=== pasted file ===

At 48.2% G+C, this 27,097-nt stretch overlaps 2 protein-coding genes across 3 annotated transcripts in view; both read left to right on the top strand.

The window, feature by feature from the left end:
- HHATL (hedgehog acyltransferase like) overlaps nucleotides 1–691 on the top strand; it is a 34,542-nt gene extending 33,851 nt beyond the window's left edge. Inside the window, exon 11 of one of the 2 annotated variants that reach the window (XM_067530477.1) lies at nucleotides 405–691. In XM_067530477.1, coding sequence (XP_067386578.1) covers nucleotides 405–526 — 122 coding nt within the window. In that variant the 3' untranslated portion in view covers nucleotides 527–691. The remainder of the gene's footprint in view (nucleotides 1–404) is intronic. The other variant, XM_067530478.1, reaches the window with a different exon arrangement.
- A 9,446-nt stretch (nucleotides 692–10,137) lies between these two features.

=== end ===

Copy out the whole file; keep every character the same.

At 48.2% G+C, this 27,097-nt stretch overlaps 2 protein-coding genes across 3 annotated transcripts in view; both read left to right on the top strand.

The window, feature by feature from the left end:
- HHATL (hedgehog acyltransferase like) overlaps nucleotides 1–691 on the top strand; it is a 34,542-nt gene extending 33,851 nt beyond the window's left edge. Inside the window, exon 11 of one of the 2 annotated variants that reach the window (XM_067530477.1) lies at nucleotides 405–691. In XM_067530477.1, coding sequence (XP_067386578.1) covers nucleotides 405–526 — 122 coding nt within the window. In that variant the 3' untranslated portion in view covers nucleotides 527–691. The remainder of the gene's footprint in view (nucleotides 1–404) is intronic. The other variant, XM_067530478.1, reaches the window with a different exon arrangement.
- A 9,446-nt stretch (nucleotides 692–10,137) lies between these two features.